To test out the third row’s real-world usability, I enlisted the help of some friends (or at least I hope they still are). As six of us left an escape room, I put them through an escape of a different kind: 15 minutes in the car on the way to dinner. I put the two smallest people in back (a 5-foot-9-inch male and a 5-foot-4-inch female), and all of us worked together to try to make the space work, moving the front seats up and the second-row bench as far forward as it could go. But even at that point, there was no saving the situation. I turned back to ask our third-row passengers how they were faring, but the question caught in my throat when I saw their heads kinked to the side — there isn’t enough headroom to sit up straight, either.
The final blow to the third row is visibility. The RX 350L’s roof and back pillar design gives third-row passengers only a tiny porthole to look out, making it feel even more cramped than it already does. One may think that the third row is suitable for children, but I think it’s too small even for that, and there’s only one child safety seat tether on the driver’s side and no lower Latch anchors to boot. The only redeeming attribute I could find for the third row is that it has its own set of climate controls.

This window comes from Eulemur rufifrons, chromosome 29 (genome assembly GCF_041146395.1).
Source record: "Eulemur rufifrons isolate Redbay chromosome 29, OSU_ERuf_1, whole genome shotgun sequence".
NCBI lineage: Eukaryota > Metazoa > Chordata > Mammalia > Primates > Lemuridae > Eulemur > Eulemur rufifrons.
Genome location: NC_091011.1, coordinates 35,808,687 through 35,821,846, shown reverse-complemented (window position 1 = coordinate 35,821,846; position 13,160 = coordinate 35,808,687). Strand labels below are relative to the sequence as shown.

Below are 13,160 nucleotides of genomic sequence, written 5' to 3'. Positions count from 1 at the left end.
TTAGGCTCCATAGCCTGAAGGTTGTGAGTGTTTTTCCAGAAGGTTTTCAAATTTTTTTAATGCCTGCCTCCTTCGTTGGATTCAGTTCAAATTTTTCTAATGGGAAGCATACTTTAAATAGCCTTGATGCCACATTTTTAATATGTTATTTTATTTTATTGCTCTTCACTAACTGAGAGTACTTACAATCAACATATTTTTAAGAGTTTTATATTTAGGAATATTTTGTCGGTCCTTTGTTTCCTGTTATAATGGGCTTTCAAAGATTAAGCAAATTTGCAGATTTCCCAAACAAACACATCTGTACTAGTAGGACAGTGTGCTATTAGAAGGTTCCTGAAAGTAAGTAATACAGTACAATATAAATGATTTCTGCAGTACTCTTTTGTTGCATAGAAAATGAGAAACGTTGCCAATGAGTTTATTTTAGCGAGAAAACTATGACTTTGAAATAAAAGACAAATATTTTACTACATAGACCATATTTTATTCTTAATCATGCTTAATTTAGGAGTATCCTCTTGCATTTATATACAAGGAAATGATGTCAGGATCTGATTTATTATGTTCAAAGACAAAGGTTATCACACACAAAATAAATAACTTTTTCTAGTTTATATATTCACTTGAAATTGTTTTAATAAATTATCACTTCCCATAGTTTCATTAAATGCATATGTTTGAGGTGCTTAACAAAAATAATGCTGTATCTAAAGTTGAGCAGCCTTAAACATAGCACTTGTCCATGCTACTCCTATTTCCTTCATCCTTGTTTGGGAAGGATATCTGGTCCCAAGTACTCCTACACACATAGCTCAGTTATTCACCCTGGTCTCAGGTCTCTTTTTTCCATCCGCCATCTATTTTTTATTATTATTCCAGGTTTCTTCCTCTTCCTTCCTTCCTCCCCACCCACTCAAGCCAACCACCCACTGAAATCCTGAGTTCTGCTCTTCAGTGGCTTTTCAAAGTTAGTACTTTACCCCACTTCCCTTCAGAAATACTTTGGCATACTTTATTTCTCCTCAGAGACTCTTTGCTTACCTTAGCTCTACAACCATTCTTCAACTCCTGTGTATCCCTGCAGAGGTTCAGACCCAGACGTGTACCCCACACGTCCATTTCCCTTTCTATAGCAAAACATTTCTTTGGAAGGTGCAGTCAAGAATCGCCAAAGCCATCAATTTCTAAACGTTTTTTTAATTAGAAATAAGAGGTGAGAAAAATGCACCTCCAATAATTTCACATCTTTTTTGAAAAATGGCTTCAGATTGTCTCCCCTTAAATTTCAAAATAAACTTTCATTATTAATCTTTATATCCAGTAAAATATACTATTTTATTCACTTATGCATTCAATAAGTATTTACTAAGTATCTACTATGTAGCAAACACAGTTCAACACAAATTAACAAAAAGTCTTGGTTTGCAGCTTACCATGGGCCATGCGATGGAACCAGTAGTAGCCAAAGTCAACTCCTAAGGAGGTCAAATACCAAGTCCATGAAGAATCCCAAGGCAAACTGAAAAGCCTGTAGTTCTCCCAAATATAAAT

It’s worth mentioning that the second-row bench can be swapped out for captain’s chairs in the gas version, and the captain’s chairs are standard on the hybrid. They help third-row accessibility somewhat, as you can climb back between the seats rather than off to the side, which is a passageway meant only for people who subsist on salads.
The third row also eats into cargo room when it’s in place, leaving only 7.5 cubic feet. That space expands to 23.0 cubic feet when you stow the seats away into the floor (via a helpful set of powered controls in the cargo area), beating the standard RX 350’s 18.4 cubic feet. Just don’t expect to carry more than five occupants and their luggage unless you plan to take advantage of their laps.
Interior Hits and Misses